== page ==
So your reasoning is that this group has some similarity to churches, and churches spout nonsense, so this group spouts nonsense? Or is it that churches spout nonsense, so you don't want to join a church, so you don't want to join a group that looks like a church, regardless of whether it spouts nonsense?

Comment author: Annoyance 04 April 2009 02:27:35PM -1 points [-]

"So your reasoning is that this group has some similarity to churches, and churches spout nonsense, so this group spouts nonsense?"

Not at all. They identify themselves as humanist.

Comment author: HA2 03 April 2009 08:00:16PM 2 points [-]

And if you're interested in what groups do rather than how they do it, you're in a vast minority. Good for you - you don't have to join a church, even a rationalist one! Nobody's making you!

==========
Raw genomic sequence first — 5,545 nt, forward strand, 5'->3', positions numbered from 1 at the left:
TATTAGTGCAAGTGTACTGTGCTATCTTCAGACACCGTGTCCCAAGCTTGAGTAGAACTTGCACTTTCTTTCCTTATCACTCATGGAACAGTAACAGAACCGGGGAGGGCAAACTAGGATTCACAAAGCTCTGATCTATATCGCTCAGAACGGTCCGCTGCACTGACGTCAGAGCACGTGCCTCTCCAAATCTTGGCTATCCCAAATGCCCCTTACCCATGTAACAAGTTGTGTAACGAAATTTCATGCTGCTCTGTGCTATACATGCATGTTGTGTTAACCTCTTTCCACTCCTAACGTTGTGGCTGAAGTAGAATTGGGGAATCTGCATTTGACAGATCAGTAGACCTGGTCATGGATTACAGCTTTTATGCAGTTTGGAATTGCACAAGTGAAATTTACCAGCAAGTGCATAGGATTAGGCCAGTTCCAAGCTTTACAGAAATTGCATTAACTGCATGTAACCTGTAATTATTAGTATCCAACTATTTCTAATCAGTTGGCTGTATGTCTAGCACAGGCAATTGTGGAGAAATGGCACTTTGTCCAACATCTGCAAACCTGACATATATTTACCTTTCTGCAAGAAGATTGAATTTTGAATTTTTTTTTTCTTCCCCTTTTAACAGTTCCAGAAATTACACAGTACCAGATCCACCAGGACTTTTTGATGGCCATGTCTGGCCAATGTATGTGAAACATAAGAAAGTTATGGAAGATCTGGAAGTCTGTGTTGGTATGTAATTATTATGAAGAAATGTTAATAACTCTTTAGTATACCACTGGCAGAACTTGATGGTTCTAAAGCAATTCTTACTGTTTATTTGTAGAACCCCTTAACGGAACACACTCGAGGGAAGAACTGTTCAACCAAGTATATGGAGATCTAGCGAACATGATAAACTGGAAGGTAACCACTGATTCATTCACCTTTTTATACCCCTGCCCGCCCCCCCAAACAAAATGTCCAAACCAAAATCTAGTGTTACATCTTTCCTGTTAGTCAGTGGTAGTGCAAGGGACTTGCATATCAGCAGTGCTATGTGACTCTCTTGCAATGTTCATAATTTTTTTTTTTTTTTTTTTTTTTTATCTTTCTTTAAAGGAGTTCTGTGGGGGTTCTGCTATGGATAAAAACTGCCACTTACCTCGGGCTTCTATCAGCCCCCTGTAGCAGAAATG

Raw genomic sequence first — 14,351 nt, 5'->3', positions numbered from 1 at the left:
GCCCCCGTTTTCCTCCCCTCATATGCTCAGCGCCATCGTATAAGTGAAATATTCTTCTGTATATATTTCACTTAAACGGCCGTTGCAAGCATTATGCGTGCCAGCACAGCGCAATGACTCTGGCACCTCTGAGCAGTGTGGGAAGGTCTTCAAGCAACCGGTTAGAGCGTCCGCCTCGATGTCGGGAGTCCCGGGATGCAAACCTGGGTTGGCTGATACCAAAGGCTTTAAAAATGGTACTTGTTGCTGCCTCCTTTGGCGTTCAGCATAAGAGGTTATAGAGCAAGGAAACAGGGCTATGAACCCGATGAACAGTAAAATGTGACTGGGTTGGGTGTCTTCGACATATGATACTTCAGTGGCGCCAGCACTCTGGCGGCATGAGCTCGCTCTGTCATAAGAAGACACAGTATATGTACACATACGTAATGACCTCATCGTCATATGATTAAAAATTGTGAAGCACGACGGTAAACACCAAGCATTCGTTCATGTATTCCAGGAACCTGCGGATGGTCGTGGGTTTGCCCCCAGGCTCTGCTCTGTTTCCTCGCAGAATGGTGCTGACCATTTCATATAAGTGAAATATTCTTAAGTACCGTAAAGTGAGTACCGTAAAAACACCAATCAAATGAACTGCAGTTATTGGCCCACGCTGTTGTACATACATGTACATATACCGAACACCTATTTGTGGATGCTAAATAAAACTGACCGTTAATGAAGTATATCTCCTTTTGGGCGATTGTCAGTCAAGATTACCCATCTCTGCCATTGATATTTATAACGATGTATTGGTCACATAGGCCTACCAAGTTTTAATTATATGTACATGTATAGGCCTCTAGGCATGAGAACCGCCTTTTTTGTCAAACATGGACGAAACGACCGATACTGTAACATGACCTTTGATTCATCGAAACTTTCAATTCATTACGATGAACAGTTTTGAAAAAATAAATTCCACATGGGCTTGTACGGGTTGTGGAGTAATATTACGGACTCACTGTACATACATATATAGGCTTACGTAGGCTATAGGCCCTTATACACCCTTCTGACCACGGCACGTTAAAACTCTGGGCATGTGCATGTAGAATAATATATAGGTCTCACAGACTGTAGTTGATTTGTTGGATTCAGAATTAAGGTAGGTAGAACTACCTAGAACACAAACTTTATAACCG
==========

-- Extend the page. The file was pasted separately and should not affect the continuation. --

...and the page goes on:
But people have emotions. It's not 'rational' to ignore this. As Eliezer says, and clarifies in the next post, rationalism [is/is correlated with/causes] winning. If the religious get to have a nice community and we have to do without, then we lose.

Yes, I would like to join a community of people very much like a church, but without all the religious nonsense. I'm pretty sure I'm not alone in this.

Comment author: Cyan 03 April 2009 10:45:19PM 1 point [-]

Bringing those people into the fold can only distract us from what's important and dilute the message.

This asserts a fact not in evidence, to wit, that people can't learn and change.

Comment author: Annoyance 04 April 2009 02:27:05PM -1 points [-]

If it's not the organization that causes them to learn (the right things) and change (to become more rational), we have no grounds for expecting that those things will happen.